The long wait for Webb

As development of astronomical instruments goes, the James Webb Space Telescope has been decidedly — pun intended — star-crossed. NASA managers are doing their best to make sure the bad luck does not extend into the home stretch. The spacecraft must be shipped from Northrop Grumman in California, through the Panama Canal and to the Ariane 5 launch site in French Guiana for launch sometime between March and June 2019.

NASA is even accounting for “potential threats from pirates” during the shipping, NASA’s Mike Menzel, the mission systems engineer for Webb, told an audience at the 2018 AIAA SciTech Forum in January. A U.S. Navy escort is being planned.

Last September, NASA announced that Webb’s launch date would slip from October 2018 into 2019. The delay stems from a routine schedule assessment, which identified the need for additional time to wrap up integration and environmental testing of elements of the spacecraft.

The delay is the latest in a string of cost and schedule overruns since Webb’s development began in the 1990s, originally slated for a 2007 launch and a $500 million price. Due to underfunding at times and construction snags, the budget has increased to $8.8 billion.

Though unwelcome news, this new delay might not be all that significant given the scale of the project. NASA estimates the costs of keeping Webb’s corps of scientists and engineers around an extra five to eight months at less than 2 percent of the project’s overall development costs, so around $160 million. Critically, those funds are already available within the existing budget, explains Eric Smith, the Webb program director at NASA Headquarters in Washington, D.C. When crafting Webb’s major budget replan in 2011, managers set aside reserve funds to deal with the all-but-inevitable issues that arise whenever large, complex projects near the finish line. “History would say there’s going to be something that bites you,” says Smith.

In Webb’s case, the holdup centers on the spacecraft’s bus and sunshield, now undergoing integration and testing at Northrop Grumman in Redondo Beach, California. The sunshield will shade Webb from the heat and light of the sun, Earth and moon, so that infrared light emitted by faint, cold, distant phenomena stand out in its observations. During Webb’s launch on an Ariane 5 rocket from French Guiana, the sunshield will be folded up, origami-style, to fit within the fairing — as will the telescope’s 6.5-meter-diameter primary mirror, composed of 18 hexagonal segments.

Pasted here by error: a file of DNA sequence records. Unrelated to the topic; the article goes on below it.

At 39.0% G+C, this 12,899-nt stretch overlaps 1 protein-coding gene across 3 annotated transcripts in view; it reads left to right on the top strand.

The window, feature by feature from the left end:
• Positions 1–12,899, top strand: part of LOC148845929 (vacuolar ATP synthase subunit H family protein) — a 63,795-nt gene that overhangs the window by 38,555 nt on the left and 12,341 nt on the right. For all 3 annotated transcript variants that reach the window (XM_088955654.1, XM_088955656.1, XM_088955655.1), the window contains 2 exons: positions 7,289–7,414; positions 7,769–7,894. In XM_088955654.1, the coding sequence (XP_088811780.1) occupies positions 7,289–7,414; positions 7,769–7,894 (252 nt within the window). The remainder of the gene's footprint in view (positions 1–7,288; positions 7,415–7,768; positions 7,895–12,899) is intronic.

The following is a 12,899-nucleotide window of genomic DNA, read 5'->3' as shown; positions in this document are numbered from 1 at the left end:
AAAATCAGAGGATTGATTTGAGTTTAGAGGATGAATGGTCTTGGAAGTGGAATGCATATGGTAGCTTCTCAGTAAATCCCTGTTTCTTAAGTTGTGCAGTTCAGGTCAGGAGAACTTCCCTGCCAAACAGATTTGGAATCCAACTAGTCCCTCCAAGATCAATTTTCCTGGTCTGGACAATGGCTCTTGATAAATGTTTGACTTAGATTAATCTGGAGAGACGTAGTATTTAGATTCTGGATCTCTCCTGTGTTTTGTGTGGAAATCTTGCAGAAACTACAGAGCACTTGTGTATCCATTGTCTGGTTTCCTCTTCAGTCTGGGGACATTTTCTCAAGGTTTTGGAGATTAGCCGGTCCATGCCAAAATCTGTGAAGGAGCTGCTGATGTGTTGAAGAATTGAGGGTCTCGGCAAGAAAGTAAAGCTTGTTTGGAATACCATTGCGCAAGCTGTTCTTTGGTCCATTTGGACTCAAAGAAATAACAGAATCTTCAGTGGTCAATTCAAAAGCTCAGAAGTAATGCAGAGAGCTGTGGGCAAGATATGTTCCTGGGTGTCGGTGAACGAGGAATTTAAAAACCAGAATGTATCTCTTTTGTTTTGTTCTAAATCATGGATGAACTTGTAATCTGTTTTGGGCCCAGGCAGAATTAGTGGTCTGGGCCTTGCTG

Then comes what NASA’s Sandra Irish and others refer to as “14 days of terror,” as the telescope is deployed one step at a time, with ground commands rather than through an automated sequence. For the sunshield to unfurl in space to its full tennis-court size, though, 107 membrane release devices will have to actuate. These devices contain a metal wire that melts due to an electrical current, releasing a pin that pulls through the sunshield’s five layers and then allows them to expand. Test deployments of the sunshield at Northrop Grumman will require replacement of the actuators and those swap-ins have taken more time than predicted.

Additional vibration and acoustics tests, mimicking the launch conditions Webb will experience, still loom for when the telescope’s science instruments — currently at NASA’s Johnson Space Center — are wedded to its bus and sunshield. And with some reserve funds now allocated, there is less wiggle room for problems that could pop up.

That said, fears of Webb being derailed are not founded, Smith says. “At this point, you’re testing largely workmanship — have things been put together correctly?” he says.

Alan Boss, a staff scientist at the Carnegie Institution of Washington and a longtime follower of Webb’s development, sees a bright side in the recent delay. Having plenty of time for I&T to “get it right” ultimately “trumps everything else,” says Boss, who is also a member of NASA’s Astrophysics Advisory Committee. The Transiting Exoplanet Survey Satellite, or TESS, pegged for a March 2018 launch, will also have additional time to gather promising, nearby, newfound exoplanets for Webb to scrutinize. Webb will have the light-gathering power to identify cocktails of gases in these worlds’ atmospheres that might indicate the presence of alien life, an ability largely beyond the current generation of telescopes.

When Webb launches, its backers say the telescope will be worth the extra wait. “Webb is going to teach us things that no other science facility or instrument can,” says Smith. For instance, by peering 13.5 billion years back in cosmic time, Webb should also help finally reveal how the first stars and galaxies formed. “We’re coming along with this fantastic facility,” Smith says. “We’re almost there.”

Ben Iannotta contributed from AIAA SciTech.

Editor’s note: The primary mirror on the James Webb Space Telescope is shown in the NASA photo at the top of this page.

The long wait for Webb